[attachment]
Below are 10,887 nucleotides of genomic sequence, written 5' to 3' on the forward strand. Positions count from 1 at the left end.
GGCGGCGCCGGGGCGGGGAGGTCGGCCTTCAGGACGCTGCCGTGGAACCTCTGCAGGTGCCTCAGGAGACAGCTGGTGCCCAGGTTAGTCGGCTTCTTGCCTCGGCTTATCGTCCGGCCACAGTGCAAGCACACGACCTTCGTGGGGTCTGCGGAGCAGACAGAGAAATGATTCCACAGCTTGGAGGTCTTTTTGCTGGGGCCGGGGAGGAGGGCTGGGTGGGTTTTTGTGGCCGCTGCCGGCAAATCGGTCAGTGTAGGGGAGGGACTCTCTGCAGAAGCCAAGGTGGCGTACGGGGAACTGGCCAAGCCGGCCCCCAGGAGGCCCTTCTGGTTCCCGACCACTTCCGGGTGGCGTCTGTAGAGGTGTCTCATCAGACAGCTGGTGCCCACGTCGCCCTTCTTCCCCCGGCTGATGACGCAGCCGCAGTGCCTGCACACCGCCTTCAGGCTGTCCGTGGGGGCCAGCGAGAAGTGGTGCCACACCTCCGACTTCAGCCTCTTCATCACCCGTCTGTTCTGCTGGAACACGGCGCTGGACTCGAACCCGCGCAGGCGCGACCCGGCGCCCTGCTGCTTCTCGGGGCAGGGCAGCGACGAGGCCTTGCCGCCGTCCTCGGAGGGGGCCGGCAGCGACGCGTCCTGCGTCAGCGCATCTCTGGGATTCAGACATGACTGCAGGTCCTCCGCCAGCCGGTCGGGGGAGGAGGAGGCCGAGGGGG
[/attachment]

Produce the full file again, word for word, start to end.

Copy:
Below are 10,887 nucleotides of genomic sequence, written 5' to 3' on the forward strand. Positions count from 1 at the left end.
GGCGGCGCCGGGGCGGGGAGGTCGGCCTTCAGGACGCTGCCGTGGAACCTCTGCAGGTGCCTCAGGAGACAGCTGGTGCCCAGGTTAGTCGGCTTCTTGCCTCGGCTTATCGTCCGGCCACAGTGCAAGCACACGACCTTCGTGGGGTCTGCGGAGCAGACAGAGAAATGATTCCACAGCTTGGAGGTCTTTTTGCTGGGGCCGGGGAGGAGGGCTGGGTGGGTTTTTGTGGCCGCTGCCGGCAAATCGGTCAGTGTAGGGGAGGGACTCTCTGCAGAAGCCAAGGTGGCGTACGGGGAACTGGCCAAGCCGGCCCCCAGGAGGCCCTTCTGGTTCCCGACCACTTCCGGGTGGCGTCTGTAGAGGTGTCTCATCAGACAGCTGGTGCCCACGTCGCCCTTCTTCCCCCGGCTGATGACGCAGCCGCAGTGCCTGCACACCGCCTTCAGGCTGTCCGTGGGGGCCAGCGAGAAGTGGTGCCACACCTCCGACTTCAGCCTCTTCATCACCCGTCTGTTCTGCTGGAACACGGCGCTGGACTCGAACCCGCGCAGGCGCGACCCGGCGCCCTGCTGCTTCTCGGGGCAGGGCAGCGACGAGGCCTTGCCGCCGTCCTCGGAGGGGGCCGGCAGCGACGCGTCCTGCGTCAGCGCATCTCTGGGATTCAGACATGACTGCAGGTCCTCCGCCAGCCGGTCGGGGGAGGAGGAGGCCGAGGGGG